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The bond plays on

Many investors are questioning whether corporate bonds are still an attractive investment, with global interest rates rising and credit spreads close to historical lows. Significant changes in the market over the last 10 to 15 years mean the answer is not as black and white as it may have been a decade ago.

In particular, the introduction of the Ucits III directive has brought more scope for the use of derivatives. Managers are not obliged to use the new tools but we believe many fixed-income managers will embrace the changes. We are already seeing a number of developments – the launch of funds using the new powers, portfolio manager moves triggered by mutual fund companies having a more attractive environment in which to run these types of funds and non-retail players entering the retail market with Ucits III versions of existing hedge fund approaches.

It is particularly interesting to note the growth of the credit default swap market, which now rivals the cash market in size. CDSs are available for the majority of big, liquid credits in the investment-grade and high-yield markets globally. The most obvious buyers are investors with direct exposure to corporate bonds looking for protection against default risk or some other credit event associated with the issuer of a bond in their portfolio. They are also being used by investors without exposure to physical bonds to manage their expectations for the credit market. CDS index products, such as iTraxx, can be used to provide exposure to the direction of the market as a whole. More generally, derivatives can be used to target more precisely the risks embedded in a bond, such as currency or interest rate risk.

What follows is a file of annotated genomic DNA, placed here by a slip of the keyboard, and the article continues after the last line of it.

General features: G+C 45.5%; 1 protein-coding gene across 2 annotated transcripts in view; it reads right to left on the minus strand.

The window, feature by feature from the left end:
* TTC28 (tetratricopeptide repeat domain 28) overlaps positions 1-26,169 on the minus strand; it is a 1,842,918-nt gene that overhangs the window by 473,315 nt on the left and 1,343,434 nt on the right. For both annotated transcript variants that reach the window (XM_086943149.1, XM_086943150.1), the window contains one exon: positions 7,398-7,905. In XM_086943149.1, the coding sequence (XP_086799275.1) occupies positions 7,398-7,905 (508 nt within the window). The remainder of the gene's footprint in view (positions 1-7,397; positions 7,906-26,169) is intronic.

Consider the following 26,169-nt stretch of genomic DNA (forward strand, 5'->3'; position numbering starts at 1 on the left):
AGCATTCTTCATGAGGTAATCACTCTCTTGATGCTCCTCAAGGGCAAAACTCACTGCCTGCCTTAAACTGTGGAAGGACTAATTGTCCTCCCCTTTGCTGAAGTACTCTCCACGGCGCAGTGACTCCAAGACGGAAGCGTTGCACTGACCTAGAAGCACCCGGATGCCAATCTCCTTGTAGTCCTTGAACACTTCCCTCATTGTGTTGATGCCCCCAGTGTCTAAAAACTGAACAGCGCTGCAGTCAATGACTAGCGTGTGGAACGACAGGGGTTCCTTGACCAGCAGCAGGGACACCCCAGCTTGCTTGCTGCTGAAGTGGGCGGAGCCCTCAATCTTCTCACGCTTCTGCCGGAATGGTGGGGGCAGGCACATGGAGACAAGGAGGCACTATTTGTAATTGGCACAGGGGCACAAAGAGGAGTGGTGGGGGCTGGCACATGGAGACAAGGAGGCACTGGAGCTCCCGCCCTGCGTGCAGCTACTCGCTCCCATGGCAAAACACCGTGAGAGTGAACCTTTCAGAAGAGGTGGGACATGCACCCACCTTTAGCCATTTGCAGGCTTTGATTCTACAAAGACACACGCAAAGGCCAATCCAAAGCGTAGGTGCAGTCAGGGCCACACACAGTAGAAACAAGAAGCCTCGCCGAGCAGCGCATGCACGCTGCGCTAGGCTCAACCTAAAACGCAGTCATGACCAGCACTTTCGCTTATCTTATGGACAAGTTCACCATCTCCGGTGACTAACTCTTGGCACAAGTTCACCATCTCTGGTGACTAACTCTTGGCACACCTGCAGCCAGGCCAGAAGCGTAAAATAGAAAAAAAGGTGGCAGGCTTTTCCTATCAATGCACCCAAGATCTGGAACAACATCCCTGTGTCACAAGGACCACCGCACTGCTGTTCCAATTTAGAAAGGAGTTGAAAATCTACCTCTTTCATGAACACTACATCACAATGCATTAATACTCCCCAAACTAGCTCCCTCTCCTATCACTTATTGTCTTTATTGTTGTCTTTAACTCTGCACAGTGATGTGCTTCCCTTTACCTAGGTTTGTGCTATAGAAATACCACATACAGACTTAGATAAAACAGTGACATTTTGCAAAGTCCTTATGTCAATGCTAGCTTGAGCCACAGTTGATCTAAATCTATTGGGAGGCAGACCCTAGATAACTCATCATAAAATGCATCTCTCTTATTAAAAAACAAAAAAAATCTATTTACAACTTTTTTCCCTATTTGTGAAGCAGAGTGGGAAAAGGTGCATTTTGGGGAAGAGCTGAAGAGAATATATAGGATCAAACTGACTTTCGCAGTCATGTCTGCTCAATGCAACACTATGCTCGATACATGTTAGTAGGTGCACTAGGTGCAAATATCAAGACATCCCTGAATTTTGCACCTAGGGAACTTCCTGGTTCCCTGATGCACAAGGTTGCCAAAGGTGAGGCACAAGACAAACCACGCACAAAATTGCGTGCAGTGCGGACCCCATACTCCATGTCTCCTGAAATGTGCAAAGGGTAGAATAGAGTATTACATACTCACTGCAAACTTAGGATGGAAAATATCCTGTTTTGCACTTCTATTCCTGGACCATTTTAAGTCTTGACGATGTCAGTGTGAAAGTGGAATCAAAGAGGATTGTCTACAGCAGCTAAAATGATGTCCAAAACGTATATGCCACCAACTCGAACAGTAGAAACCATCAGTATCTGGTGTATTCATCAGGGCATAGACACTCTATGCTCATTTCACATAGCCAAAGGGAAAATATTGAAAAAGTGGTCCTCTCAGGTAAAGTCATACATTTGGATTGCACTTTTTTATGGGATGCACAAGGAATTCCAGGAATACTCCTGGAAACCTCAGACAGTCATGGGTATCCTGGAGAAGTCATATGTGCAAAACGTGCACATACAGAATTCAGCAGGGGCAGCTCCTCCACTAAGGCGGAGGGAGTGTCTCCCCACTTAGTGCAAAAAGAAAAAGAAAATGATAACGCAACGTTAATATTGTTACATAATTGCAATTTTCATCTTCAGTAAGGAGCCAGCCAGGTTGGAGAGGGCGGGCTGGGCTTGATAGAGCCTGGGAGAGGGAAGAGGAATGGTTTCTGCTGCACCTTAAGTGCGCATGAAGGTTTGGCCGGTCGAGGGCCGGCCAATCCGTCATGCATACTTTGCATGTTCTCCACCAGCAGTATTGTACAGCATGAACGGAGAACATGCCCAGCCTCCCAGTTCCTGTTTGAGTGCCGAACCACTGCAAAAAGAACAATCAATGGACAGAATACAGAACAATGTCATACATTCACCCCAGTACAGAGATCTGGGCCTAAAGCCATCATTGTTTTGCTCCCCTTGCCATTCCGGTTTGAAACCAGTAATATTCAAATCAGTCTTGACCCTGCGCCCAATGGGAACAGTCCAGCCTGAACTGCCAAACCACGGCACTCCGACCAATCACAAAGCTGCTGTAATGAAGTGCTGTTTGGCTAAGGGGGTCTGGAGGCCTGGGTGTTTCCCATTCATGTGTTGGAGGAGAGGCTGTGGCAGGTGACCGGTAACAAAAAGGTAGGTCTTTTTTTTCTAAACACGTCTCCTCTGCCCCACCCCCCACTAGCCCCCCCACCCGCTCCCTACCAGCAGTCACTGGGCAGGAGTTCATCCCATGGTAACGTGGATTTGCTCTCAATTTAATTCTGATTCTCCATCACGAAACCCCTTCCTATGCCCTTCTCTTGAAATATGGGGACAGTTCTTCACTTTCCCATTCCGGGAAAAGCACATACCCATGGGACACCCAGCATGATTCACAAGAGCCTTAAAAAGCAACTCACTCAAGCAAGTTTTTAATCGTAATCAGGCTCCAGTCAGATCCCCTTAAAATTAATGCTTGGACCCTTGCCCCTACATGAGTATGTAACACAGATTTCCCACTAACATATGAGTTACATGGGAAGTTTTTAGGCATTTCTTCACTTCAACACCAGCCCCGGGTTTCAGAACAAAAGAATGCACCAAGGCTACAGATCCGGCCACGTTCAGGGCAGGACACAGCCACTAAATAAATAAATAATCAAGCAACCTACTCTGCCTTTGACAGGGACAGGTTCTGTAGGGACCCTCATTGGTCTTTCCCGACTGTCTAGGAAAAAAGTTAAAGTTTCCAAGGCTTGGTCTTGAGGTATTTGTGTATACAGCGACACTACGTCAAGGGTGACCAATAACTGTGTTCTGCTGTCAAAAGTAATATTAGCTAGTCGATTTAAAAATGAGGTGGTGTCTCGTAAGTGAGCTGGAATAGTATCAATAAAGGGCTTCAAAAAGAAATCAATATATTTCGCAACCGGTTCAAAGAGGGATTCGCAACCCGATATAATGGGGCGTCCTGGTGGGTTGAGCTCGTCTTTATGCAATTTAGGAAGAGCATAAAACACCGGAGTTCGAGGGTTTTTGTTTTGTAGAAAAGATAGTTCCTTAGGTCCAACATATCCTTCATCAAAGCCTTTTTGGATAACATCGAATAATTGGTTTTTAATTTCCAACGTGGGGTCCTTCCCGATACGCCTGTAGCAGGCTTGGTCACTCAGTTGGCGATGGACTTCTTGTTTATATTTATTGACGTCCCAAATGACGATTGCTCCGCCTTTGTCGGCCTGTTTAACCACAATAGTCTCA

This last point on interest rate risk is quite interesting. In corporate bond land, it is often noted that duration can dominate returns. Many traditional bond managers have chosen to manage this risk in relative terms, versus an index or their peer group. However, now interest rates are rising around the world, it is a different story. Ucits III can overcome this as it allows more of an absolute or total return approach and, as interest rate volatility picks up, managers will find more opportunities.

For those managers with the resources and skills to use these instruments, they offer the potential not just for higher returns but also reduced cyclicality as spread widening can be exploited to generate absolute returns. With credit spreads at historically tight levels and concern being voiced that they will widen in the medium term, corporate bonds can remain an attractive part of a portfolio.

Simon Mungali is a multi-manager fixed income analyst and portfolio manager at Fidelity

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